AIBC’s Architectural Walking Tours Feature New “After Hours”

The Architectural Institute of British Columbia (AIBC) has kicked started their Architectural Walking Tours in Vancouver. This year, participants have the opportunity to experience the tours “After Hours”, which will take place from 5:30 to 7:30 p.m. every second Thursday.

Architectural Walking Tour | Gastown, Dominion and Woodwards Buildings | Photo Courtesy of AIBC

Members will have the chance to explore six neighbourhoods with experienced AIBC guides from Thursday to Monday. Walking Tours are $10 per person and run throughout July and August at 10 a.m. and 1 p.m.

“With the addition of the evening walking tours, we hope people will experience the built environment in a way they never have before,” said Mark Vernon, CEO, Architectural Institute of British Columbia.

Vancouver tours include:

  • Gastown: Explore how building scale and street layout offer clues to the expansion and relocation of the downtown centre from Gastown to its current location. See how heritage restoration and preservation guidelines and initiatives set up in the 1970s have transformed and renewed this historical part of Vancouver.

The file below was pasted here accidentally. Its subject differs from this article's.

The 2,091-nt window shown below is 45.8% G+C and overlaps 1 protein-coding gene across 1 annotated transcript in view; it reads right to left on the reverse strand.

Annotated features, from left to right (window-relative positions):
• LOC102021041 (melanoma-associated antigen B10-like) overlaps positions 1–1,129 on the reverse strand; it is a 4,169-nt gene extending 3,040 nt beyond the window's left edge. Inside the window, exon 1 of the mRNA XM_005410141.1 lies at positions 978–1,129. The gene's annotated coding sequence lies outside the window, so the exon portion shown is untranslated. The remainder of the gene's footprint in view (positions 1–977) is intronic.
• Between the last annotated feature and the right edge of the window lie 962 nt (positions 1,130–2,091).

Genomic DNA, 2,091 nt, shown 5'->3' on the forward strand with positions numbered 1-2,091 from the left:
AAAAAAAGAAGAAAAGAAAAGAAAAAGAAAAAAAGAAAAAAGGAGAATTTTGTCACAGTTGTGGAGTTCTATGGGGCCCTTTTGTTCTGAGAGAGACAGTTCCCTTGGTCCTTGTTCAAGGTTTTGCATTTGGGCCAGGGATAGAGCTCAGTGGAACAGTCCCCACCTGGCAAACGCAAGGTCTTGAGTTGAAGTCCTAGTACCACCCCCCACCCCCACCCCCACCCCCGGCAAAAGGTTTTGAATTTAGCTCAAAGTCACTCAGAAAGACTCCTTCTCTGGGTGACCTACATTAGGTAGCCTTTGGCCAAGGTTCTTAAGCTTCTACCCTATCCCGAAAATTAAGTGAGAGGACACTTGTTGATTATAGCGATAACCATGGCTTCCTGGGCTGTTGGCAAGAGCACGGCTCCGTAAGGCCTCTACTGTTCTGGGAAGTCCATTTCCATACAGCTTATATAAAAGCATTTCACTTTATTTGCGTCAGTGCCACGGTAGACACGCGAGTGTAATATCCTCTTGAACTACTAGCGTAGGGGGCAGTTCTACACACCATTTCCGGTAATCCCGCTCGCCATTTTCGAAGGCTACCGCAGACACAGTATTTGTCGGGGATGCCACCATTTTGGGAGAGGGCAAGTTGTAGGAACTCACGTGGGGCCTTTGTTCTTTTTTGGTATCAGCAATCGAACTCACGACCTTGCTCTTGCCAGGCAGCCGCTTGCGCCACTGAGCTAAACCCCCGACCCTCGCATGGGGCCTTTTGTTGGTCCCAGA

• Chinatown: Stroll market streets, taking in retail, commercial and residential structures built by some of the founding merchants of this historic district.
  • Downtown: Discover modern and contemporary architecture while travelling through Vancouver’s business district, home to British Columbia’s tallest buildings.
  • Yaletown: Learn about how the City of Vancouver transformed this industrial area into one of the trendiest and most vibrant neighbourhoods in Canada.
  • The West End: Walk through a mix of historic buildings and explore architectural influences that have shaped this area over the decades. From Queen Anne style homes to 70s style postmodern residential high rises, this tour has it all.
  • Strathcona: Experience Vancouver’s oldest and most diverse residential area. Strathcona has remained the city’s “hidden gem” for years. Learn how this community has survived and flourished over the years.

“The tours are an engaging and social way for the public to learn about the architectural history of Vancouver and Victoria. As the provincial regulator of the profession, this is an excellent opportunity to share the role regulated architects play in influencing the cities where we work, play, live, or visit,” said Vernon.

Neighbourhood descriptions courtesy of AIBC.